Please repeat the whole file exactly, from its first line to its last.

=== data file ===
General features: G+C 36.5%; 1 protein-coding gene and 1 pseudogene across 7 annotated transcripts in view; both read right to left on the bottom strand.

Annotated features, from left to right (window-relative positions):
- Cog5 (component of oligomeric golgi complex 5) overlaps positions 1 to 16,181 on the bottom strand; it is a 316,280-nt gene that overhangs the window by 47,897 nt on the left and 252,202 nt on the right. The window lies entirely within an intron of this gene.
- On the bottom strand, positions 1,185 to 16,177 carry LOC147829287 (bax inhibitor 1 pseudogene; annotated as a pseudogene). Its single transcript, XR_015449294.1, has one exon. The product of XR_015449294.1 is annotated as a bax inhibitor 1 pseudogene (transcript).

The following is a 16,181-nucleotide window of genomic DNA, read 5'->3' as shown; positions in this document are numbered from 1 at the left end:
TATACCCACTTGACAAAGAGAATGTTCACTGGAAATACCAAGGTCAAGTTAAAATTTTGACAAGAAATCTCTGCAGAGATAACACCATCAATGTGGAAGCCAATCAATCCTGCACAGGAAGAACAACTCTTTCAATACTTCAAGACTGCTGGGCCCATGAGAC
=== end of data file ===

General features: G+C 36.5%; 1 protein-coding gene and 1 pseudogene across 7 annotated transcripts in view; both read right to left on the bottom strand.

Annotated features, from left to right (window-relative positions):
- Cog5 (component of oligomeric golgi complex 5) overlaps positions 1 to 16,181 on the bottom strand; it is a 316,280-nt gene that overhangs the window by 47,897 nt on the left and 252,202 nt on the right. The window lies entirely within an intron of this gene.
- On the bottom strand, positions 1,185 to 16,177 carry LOC147829287 (bax inhibitor 1 pseudogene; annotated as a pseudogene). Its single transcript, XR_015449294.1, has one exon. The product of XR_015449294.1 is annotated as a bax inhibitor 1 pseudogene (transcript).

The following is a 16,181-nucleotide window of genomic DNA, read 5'->3' as shown; positions in this document are numbered from 1 at the left end:
TATACCCACTTGACAAAGAGAATGTTCACTGGAAATACCAAGGTCAAGTTAAAATTTTGACAAGAAATCTCTGCAGAGATAACACCATCAATGTGGAAGCCAATCAATCCTGCACAGGAAGAACAACTCTTTCAATACTTCAAGACTGCTGGGCCCATGAGAC